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800 MILES: Part 4

July 4, 2010

Featured Article, Words

“800 MILES (or Parenthood is not for Wusses)”

Part 1 | Part 2 | Part 3 | PART 4 | Part 5 | Part 6

There are many reasons to ♥ an iPhone. For instance, being able to update your Facebook status with a photo of the devilish Pentecostal church sign you just saw while waiting at a Sheetz for your egg-and-Swiss sandwich to be made. Or the ability to document stray thoughts to yourself with the phone’s excellent audio recorder, such as: “Yo, Self, I want to say that your decision, Self, to drive 800 miles in one day to haul your son’s broken-down Honda Accord back from Chattanooga via U-Haul Ford truck was not one of your brain’s bright shining moments. I’m just saying, Self.” Or checking your Italian ‘Phrase of the Day’ app whose following entry is something I wish to tell this Honda to its face once we meet again: ‘Non sono contento di come ti sei comportato.’ TRANSLATION: ‘I am not pleased with the way you have behaved.”

Then, there’s the ability to get one’s often directionally-challenged Self all the way to the nether regions of Tennessee by hauling down a map from  satellites in outer space. I’m talking iPhone GPS, which since its advent in my life has led to a dramatic diminishment in the life-threatening behavior of mis-unfolding the directions as you drive with one hand while manipulating with the other the accordion-fold kabbalah of a map of the Southeastern states.

NOTE TO SOON-TO-BE-16-YEAR-OLD DAUGHTER: The previous description is for literary and descriptive purposes only and has never actually taken place, like, literally, in any car under my command, ever, in my life. And good luck with your forthcoming application for your temps.

Yet as with many things in life (alcohol, marriage, birth) there are upsides and downsides. The upside: the cool, pulsating blue jewel on my tiny iPhone screen successfully led me to the outer burrough of Chattanooga  and within striking distance of the U-Haul shop where the car dolly awaited that I’d hitch on to haul the Honda back home. The downside: I had not foreseen to mount the iPhone on the dashboard or pay for one of the expensive apps that talk you through the directions so you can drive with two hands.Which is why I was back to map days, holding the wheel with one hand and the iPhone with the other, squinting at the blue dot and what it was trying to tell me about where to turn next as I hunted down this U-Haul outpost.

NOTE TO SOON-TO-BE-16-YEAR-OLD (AND SOON-TO-BE DRIVING) DAUGHTER: This is a work of fiction and all incidents described herein are a product of the author’s imagination. Who should have stopped to study his iPhone. But that’s why this is a drama.

My tension had diminished in the previous hundred miles on the Chattanooga approach due to the soothing guidance pouring through my iPhone ear buds of the Buddhist monk Ajahn Sujato talking me through a loving-kindness meditation. This was useful for coping with all the aggressive driving going on around me while dashing south on busy Interstate 75, a kind of slightly slower American Autobahn minus the blutwurst.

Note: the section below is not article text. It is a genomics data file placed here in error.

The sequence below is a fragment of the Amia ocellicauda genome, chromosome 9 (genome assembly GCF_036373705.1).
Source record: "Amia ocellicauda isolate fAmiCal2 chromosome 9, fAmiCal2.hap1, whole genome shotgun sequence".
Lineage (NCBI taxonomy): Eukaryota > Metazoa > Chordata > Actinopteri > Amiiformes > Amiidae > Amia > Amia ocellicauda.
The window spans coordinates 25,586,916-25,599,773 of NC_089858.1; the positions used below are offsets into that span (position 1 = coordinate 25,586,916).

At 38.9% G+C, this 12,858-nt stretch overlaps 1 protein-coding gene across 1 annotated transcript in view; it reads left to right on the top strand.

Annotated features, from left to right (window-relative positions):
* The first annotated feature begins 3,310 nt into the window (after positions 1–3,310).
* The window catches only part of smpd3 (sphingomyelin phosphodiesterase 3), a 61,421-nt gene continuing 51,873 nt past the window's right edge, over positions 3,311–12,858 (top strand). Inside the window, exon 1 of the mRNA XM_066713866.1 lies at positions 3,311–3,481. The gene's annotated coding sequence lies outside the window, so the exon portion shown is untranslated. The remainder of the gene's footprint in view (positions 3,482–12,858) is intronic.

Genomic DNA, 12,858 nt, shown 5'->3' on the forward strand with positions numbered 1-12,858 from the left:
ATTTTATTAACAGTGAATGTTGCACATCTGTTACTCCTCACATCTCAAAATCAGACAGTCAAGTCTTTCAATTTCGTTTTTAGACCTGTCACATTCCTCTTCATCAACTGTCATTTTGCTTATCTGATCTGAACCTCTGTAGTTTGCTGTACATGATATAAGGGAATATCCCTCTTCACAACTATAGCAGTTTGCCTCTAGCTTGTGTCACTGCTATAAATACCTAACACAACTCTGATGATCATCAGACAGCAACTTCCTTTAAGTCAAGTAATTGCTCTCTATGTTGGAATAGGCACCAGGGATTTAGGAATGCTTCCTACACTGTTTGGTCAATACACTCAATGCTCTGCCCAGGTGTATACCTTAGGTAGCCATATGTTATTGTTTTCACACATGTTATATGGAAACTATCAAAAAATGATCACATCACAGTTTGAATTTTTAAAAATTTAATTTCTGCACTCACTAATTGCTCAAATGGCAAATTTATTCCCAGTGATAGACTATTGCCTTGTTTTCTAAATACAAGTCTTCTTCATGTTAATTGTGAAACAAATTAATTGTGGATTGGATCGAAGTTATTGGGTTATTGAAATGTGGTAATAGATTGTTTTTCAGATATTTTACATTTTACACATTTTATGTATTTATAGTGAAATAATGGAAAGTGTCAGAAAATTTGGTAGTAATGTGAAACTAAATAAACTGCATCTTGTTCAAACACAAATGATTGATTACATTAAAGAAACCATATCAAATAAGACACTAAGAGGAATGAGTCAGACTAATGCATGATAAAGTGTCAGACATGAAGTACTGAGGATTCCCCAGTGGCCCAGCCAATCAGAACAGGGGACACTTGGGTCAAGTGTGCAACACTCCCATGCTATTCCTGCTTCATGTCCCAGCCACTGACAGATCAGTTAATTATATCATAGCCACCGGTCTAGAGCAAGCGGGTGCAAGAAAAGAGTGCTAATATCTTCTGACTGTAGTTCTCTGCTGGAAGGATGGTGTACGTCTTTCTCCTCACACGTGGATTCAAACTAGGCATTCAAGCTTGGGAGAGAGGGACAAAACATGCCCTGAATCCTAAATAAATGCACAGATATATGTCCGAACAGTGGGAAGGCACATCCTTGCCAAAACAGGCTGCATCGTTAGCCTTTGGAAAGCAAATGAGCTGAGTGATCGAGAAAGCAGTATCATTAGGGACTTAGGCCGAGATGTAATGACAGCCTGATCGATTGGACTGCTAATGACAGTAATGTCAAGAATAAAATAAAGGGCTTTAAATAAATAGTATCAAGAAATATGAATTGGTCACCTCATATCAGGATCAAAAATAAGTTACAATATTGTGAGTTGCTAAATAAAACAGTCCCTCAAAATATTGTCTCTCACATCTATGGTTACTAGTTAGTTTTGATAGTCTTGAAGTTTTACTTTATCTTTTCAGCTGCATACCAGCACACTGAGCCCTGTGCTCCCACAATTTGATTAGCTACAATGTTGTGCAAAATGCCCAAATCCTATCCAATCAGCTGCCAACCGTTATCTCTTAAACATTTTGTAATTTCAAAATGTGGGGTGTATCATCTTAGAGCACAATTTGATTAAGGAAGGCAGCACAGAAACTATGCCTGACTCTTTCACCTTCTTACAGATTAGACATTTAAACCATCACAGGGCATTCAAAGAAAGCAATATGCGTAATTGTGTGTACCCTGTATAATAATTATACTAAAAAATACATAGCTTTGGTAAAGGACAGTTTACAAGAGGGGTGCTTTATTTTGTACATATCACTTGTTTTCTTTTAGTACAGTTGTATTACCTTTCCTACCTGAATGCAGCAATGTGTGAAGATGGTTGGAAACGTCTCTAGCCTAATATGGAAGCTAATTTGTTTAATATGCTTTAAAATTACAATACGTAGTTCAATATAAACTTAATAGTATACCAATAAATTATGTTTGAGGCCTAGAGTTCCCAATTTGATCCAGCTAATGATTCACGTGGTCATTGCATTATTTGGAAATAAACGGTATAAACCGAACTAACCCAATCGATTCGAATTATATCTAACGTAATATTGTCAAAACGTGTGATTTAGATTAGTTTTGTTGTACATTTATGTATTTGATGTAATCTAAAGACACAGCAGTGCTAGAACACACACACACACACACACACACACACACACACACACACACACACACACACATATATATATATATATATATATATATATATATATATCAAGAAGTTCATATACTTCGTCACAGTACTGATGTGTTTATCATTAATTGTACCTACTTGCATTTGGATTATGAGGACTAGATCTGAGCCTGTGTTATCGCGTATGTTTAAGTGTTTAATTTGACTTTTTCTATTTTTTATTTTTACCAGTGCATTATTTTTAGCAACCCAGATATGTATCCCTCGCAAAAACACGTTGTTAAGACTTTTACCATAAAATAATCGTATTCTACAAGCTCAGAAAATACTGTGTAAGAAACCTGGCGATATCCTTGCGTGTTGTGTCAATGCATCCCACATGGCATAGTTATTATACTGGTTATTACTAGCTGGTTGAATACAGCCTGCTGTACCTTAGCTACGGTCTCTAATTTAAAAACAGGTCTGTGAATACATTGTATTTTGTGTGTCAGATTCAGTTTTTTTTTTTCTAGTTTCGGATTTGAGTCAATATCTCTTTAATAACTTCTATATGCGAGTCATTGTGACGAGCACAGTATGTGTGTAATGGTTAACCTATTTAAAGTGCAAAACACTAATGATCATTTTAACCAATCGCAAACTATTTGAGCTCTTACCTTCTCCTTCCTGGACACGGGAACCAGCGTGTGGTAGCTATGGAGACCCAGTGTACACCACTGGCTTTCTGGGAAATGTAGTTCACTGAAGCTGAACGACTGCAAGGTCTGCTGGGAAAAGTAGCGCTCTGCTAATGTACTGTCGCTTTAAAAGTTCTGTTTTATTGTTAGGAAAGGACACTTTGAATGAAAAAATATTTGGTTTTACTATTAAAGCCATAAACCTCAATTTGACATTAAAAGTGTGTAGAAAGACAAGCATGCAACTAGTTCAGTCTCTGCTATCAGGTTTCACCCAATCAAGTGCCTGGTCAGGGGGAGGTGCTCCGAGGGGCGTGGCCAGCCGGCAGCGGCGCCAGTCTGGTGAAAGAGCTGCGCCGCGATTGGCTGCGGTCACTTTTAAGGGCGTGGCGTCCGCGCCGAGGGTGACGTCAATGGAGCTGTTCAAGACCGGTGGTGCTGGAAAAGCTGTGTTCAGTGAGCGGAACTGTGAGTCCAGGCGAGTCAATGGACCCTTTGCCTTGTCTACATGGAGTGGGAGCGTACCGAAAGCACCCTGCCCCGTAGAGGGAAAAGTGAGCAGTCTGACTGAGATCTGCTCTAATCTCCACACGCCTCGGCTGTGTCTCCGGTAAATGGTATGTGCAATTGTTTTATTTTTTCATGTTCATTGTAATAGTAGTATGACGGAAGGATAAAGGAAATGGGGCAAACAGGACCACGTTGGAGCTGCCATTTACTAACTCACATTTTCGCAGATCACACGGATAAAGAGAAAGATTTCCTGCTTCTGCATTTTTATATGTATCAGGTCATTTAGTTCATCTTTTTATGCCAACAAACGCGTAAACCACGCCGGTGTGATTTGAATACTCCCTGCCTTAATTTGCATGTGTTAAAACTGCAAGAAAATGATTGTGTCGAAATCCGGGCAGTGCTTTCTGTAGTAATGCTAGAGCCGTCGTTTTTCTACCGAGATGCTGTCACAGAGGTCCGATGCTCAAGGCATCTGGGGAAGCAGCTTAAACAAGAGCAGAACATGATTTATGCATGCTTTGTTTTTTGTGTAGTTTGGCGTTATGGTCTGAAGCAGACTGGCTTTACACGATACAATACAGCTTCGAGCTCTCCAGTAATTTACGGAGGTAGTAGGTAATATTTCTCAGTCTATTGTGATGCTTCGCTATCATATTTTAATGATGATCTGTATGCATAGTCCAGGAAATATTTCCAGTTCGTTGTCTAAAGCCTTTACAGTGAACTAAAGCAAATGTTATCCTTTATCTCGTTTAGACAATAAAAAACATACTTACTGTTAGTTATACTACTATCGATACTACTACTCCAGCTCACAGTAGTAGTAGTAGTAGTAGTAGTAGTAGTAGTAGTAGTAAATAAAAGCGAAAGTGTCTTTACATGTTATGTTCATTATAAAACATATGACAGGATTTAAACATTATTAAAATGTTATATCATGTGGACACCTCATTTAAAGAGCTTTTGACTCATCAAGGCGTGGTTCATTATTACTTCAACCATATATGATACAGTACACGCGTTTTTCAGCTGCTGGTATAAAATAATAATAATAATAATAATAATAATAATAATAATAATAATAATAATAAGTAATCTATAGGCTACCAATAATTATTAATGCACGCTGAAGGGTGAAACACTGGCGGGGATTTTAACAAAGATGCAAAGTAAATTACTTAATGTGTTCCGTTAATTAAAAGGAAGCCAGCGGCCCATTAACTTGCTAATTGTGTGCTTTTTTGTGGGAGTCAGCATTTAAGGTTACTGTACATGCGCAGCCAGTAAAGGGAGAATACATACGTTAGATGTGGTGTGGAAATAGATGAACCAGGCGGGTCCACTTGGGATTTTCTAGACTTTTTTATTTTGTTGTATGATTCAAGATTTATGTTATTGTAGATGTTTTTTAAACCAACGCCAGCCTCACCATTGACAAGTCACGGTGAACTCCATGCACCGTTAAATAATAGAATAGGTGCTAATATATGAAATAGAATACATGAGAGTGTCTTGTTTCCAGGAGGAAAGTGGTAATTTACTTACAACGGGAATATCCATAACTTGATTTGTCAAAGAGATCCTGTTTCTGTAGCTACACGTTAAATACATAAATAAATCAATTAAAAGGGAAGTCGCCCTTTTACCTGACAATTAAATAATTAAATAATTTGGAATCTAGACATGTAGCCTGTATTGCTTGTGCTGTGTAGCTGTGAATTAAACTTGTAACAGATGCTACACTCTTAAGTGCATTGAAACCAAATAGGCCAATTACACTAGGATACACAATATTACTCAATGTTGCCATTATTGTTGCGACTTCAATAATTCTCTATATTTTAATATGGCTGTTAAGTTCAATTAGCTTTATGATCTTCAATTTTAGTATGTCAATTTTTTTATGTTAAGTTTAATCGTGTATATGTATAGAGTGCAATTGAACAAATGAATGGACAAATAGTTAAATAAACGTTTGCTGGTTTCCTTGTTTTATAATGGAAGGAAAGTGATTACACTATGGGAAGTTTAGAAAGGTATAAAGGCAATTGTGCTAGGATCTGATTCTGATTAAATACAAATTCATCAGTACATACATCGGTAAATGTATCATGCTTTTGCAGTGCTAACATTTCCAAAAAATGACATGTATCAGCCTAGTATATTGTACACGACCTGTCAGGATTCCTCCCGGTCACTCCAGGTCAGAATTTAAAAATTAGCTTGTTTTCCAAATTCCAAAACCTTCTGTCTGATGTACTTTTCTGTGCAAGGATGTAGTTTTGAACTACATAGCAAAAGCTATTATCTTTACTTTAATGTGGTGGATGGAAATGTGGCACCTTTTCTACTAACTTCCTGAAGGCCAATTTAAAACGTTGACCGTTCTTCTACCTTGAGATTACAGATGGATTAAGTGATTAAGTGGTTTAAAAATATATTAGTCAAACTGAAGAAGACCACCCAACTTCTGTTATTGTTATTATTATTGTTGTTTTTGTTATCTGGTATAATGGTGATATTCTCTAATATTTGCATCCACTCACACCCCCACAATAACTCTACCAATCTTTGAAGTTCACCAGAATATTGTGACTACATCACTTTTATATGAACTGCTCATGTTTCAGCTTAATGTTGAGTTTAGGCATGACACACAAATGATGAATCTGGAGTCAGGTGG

NOTE  No. 4 TO U-Haul CEO Edward J. Shoen: Hey, Ed. It’s been awhile since we talked. Hope you are well. Listen, I have three words for you (four if you don’t count the hyphen): ‘Dash-mounted talking GPS.’ It’s a winner, Ed. U-Haul’s position as a market leader in rentals to aggrieved long-haul Dads would be indomitable with such cutting-edge technology. Of course, first you might want to get around to cruise-control and lose the hand-crank windows on your Ford rental trucks. Can you bring this up at the next board meeting?

So, all of a sudden there’s a huge long bridge over some Tennessee river in front of me. Almost immediately after that my GPS shows a set of turns that looks like a Gordian knot, a veritable Buntline Hitch, upon exiting the bridge. I successfully manage the bridge, then the nasty turn-off, then …. WTF?! I’m confronted with a roundabout. Now, anyone who has ever driven long distances in Europe has encountered the roundabout. As  I have driven in Europe several times, I had roundabout experience, but it had been a decade ago. Obviously, some ex-pat Limey has achieved a position of some importance in the Tennessee Department of Highways.

As experienced Roundaboutians are aware, when first encountering one, the Self pauses, especially if it is an American Self which did not grow up with roundabouts, not to mention blutwurst or kipper and deviled kidneys. The Self ponders: What the heck am I supposed to do here and who goes first? I have  to say: the volume level on one’s roundabout cognitive dissonance cranks even higher when one is driving with one hand and trying to scan an iPhone GPS with the other. I nearly sideswipe an EED-jit (if you’ll excuse my Irish) who suddenly appears in the roundabout beside me in a sedan, though I am sure the police report, would it have come to that, might well have had something to say about who the proper eed-jit was.

Rattled and in need of a nap with my sleep-addled white cat upon my own nether regions, I finally pull the Ford truck into the lot of the U-Haul station, concluding the first 400 miles of this journey. I turn off the motor, resting my head for a moment against the steering wheel. I owe a thank-you to Mr. Christopher, the Catholic de-frocked former patron saint of travelers. I open the door and the cool air-conditioned cabin exhales its icy comforts out into the blast-furnace heat of a Chattanooga June day. I look up and there stands Lou Gossett Jr.

My saviour. | To Be Continued.

Part 1 | Part 2 | Part 3 | PART 4 | Part 5 | Part 6



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